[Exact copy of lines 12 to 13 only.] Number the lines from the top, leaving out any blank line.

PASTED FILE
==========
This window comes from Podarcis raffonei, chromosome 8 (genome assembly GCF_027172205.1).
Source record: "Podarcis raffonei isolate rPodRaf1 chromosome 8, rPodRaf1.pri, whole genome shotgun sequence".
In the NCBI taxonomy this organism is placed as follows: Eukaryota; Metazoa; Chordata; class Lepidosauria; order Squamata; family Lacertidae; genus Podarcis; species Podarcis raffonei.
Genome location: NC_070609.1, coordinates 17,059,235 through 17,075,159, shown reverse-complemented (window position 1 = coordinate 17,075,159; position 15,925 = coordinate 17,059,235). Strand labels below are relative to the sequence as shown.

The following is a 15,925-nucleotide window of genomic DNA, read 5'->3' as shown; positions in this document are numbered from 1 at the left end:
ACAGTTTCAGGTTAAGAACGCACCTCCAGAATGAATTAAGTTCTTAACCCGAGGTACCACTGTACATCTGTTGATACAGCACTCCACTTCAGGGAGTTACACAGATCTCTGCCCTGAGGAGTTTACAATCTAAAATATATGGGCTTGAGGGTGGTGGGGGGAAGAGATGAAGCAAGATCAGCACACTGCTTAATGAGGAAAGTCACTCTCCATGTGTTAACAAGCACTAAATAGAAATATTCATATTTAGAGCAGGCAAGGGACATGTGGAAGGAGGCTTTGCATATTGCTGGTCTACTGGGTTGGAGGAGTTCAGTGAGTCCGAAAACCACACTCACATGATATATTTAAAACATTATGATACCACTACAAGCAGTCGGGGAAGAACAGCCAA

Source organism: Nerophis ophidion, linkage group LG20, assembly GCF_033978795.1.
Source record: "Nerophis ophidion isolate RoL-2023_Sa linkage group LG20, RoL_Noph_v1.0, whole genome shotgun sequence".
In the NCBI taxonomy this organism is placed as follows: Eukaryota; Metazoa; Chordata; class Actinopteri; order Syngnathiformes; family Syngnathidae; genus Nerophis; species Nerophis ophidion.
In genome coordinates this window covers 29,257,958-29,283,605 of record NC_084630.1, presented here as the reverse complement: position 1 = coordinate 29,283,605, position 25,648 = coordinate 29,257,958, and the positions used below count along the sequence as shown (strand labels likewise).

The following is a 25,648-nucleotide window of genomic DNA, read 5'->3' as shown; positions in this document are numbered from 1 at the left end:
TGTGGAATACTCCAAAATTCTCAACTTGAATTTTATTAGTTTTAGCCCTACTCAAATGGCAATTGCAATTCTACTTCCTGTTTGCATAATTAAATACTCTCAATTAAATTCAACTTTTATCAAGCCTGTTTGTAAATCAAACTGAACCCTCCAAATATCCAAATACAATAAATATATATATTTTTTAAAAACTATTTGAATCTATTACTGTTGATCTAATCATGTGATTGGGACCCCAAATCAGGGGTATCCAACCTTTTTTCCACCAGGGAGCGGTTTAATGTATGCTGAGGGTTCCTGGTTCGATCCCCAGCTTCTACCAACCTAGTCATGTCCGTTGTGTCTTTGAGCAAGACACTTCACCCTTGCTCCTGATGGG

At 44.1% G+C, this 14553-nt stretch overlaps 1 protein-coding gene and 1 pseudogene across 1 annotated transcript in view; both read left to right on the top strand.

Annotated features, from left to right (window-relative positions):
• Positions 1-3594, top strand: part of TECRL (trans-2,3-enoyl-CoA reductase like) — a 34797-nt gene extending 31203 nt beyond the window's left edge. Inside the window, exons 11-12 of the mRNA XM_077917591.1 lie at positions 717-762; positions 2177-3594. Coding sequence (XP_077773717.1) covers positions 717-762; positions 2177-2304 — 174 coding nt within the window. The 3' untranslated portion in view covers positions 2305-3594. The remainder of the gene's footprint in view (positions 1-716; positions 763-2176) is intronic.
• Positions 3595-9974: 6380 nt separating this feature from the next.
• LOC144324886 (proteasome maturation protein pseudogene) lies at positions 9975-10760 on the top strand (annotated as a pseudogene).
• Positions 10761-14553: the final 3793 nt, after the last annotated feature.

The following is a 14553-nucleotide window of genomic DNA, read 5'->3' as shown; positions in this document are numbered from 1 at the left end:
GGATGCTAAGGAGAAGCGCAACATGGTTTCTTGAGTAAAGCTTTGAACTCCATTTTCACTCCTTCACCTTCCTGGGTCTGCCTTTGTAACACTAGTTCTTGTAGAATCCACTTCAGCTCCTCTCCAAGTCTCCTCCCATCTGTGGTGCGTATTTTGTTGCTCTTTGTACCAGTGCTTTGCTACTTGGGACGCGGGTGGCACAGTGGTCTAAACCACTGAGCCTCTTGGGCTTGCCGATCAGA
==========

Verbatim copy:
TGTGGAATACTCCAAAATTCTCAACTTGAATTTTATTAGTTTTAGCCCTACTCAAATGGCAATTGCAATTCTACTTCCTGTTTGCATAATTAAATACTCTCAATTAAATTCAACTTTTATCAAGCCTGTTTGTAAATCAAACTGAACCCTCCAAATATCCAAATACAATAAATATATATATTTTTTAAAAACTATTTGAATCTATTACTGTTGATCTAATCATGTGATTGGGACCCCAAATCAGGGGTATCCAACCTTTTTTCCACCAGGGAGCGGTTTAATGTATGCTGAGGGTTCCTGGTTCGATCCCCAGCTTCTACCAACCTAGTCATGTCCGTTGTGTCTTTGAGCAAGACACTTCACCCTTGCTCCTGATGGG

At 44.1% G+C, this 14553-nt stretch overlaps 1 protein-coding gene and 1 pseudogene across 1 annotated transcript in view; both read left to right on the top strand.